You have to obviously at this point recognize what a footprint Black Sabbath has made on everything.

Oh yeah! The original Black Sabbath, me Bill [Ward] and Tony. We didn’t know back in the ’70s what we were doing because I think we got ripped off by every manager under the sun we had. Our lives were forever changed.

Did you ever think that this many years later that Black Sabbath would be in the history books and you’d be touring this many years later?

None of us had any idea. Tony Iommi is the world’s greatest heavy metal writer of the riff. Consider he plays his fretboard with his finger tips, which are fake, he had them chopped off in a factory, he’s a great guitar player.

You have such a remarkable career and live an extraordinary life. What would have surprised you most if someone predicted this life when you were a kid?

I would have never believed it. I remember Black Sabbath’s first album got into the charts and remember thinking it’ll be all right for a couple of years. Here we go, 49 years later I’m still learning. I just do what I do. I don’t know what the answer to the question is. If you would have said, “This is your life,” if someone had predicted it I would have never believed it. 50 years next year.

Your music defines hard rock and heavy metal. What are you most proud of about your music?

When you write something, you kind of know when you’re onto something good. On certain albums I’ve done, I call them filler songs to finish the album up. It’s the surprises that come – I never intended to play one of these filler tracks live but it manages to go, “Why don’t you play ‘so and so’ and ‘so and so?'” I go, “Why do you like that?” It’s kind of like – when a lot of other people like your good idea, it’s a bonus – but then you gotta watch it because your ego can get in the way.

Over the years I’ve seen so many big fantastic bands and artists come up and I remember going, “We ain’t [going] to see the end of this. We’re done and then they fall off and we carry on.” It’s just an amazing career I’ve had. I can’t put it into words. I’ve always said if my career dwindled to a point it’s five drunks in a bar and I’m playing there, I would have pulled the plug a long time ago. It’s great, it’s good fun. I’m 69 in December. I don’t feel 69 and I don’t know how a 69 year old guy is supposed to feel.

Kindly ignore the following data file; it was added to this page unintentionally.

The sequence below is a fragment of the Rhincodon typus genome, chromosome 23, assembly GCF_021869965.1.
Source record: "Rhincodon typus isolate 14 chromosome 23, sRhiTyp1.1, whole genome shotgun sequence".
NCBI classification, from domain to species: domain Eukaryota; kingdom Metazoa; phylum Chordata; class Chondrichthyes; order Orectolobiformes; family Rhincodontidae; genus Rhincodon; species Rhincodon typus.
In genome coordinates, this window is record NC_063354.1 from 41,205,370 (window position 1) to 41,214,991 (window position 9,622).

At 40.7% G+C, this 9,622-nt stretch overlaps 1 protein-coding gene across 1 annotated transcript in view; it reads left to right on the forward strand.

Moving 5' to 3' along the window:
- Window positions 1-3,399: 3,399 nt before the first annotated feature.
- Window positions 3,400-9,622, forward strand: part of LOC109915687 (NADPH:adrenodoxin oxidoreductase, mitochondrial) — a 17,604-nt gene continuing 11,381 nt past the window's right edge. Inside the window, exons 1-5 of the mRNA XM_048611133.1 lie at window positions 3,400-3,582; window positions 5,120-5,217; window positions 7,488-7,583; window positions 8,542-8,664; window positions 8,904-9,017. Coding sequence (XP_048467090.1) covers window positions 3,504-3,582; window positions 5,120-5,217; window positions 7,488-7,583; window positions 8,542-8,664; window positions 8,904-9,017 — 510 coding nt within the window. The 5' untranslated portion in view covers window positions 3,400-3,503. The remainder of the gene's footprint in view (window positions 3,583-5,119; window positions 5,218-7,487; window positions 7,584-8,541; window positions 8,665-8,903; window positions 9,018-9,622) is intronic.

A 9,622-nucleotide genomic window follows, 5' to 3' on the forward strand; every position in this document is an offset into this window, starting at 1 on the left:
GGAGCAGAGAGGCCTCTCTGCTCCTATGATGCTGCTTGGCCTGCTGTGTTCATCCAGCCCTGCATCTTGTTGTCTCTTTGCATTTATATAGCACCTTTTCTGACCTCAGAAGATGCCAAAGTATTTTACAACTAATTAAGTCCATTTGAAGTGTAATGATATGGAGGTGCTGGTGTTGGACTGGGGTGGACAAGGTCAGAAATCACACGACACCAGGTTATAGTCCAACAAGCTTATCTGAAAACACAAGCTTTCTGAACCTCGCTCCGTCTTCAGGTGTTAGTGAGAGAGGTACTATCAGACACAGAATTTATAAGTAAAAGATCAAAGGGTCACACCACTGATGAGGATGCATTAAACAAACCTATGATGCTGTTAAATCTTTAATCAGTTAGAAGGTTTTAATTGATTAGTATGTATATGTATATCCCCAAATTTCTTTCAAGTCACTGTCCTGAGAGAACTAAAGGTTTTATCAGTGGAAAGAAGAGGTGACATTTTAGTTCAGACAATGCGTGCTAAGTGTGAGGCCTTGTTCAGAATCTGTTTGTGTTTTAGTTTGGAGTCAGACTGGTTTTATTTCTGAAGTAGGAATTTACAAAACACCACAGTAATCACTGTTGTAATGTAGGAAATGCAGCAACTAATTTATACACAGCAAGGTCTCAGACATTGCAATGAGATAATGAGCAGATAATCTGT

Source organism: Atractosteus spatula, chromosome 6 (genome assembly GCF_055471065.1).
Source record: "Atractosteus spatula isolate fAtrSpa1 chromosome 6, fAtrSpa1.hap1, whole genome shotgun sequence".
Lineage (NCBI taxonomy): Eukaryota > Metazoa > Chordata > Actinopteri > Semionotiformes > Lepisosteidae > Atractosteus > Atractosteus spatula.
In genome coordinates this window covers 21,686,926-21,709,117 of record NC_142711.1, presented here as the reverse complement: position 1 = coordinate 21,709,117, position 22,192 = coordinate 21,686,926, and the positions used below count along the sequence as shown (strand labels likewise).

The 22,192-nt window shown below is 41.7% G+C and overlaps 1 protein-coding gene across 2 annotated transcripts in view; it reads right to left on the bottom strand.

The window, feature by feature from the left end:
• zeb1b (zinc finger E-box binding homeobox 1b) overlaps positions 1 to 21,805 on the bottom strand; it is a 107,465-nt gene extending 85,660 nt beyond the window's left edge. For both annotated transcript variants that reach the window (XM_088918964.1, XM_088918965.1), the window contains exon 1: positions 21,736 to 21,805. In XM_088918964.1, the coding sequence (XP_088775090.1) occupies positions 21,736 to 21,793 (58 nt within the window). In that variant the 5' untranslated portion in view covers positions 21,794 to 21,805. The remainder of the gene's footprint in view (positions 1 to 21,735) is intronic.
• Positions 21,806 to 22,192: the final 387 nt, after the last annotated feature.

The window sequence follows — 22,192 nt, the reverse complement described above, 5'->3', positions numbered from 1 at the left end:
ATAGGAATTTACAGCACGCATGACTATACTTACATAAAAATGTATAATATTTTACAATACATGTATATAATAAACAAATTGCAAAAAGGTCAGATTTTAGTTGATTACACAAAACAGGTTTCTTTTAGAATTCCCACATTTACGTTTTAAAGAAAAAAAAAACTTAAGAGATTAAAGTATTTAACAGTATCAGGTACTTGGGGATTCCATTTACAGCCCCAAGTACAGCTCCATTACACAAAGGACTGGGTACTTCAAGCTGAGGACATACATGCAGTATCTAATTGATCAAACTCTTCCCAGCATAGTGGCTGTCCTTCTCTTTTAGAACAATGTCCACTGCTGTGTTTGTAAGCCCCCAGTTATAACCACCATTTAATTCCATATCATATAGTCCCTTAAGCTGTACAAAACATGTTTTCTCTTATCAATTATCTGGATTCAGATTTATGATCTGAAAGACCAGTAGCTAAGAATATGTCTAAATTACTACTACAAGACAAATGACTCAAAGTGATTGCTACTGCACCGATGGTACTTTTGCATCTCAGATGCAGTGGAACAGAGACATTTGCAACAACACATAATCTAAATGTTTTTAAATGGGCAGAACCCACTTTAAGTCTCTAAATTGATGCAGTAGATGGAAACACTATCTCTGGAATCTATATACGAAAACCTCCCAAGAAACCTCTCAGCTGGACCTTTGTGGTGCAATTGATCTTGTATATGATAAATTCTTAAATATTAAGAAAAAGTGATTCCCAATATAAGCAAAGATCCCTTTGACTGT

I think it’s amazing that you’ve done it for this long and you still have passion for it and you still love it.

Believe it or not, I still get incredible stage fright. I’ve only got one voice and if that goes out, I’m done. But I know — okay, some nights I stand there and go, “Oh I’m not so good tonight, I’m not feeling good.” And someone will come up to me and go, “Ozzy you’re getting better with age.” And other nights I go, “I’m having a great time tonight” and someone will come up and go, “You were all right tonight.” So my perspective is sometimes way off track. I just like to give people fun. And whatever it takes going bizarre and defecating on stage, well I wouldn’t do that anyway, but when I do a bad show I get really upset because I see myself as one of the guys there with a job and saving my pennies, this is a band, that’s a responsibility to give them the best show I can. I get tired, I get colds, flu but I try my best. I don’t go, “Wow, I’ve been doing it 49 years. I really have a respect for my audience.

As someone who has seen Ozzy and Black Sabbath shows forever and never once have I walked away without saying, “Oh my god that was amazing and it was so much fun.”

That’s what I try to give. I’m still that guy in the crowd that wants to get turned on. Sometimes it’s good, sometimes it’s not so good but I try to give them my honest hard work.

That is evident for anyone who has seen you perform. Looking forward to potentially new music, maybe next year?

I’ve got about seven songs, one’s called “Mr. Armageddon” and one is called “Crack Cocaine.”

Is there going to be a proper Ozzy tour next year as well?

Ask the boss, my wife.

Thanks to Ozzy for the interview. To stay up to date with everything the singer is doing, follow him on Facebook and be sure to follow Black Sabbath as well as the band continues to put out fresh releases concerning their farewell concert among other things. Find out where you can hear Full Metal Jackie’s weekend show at this location.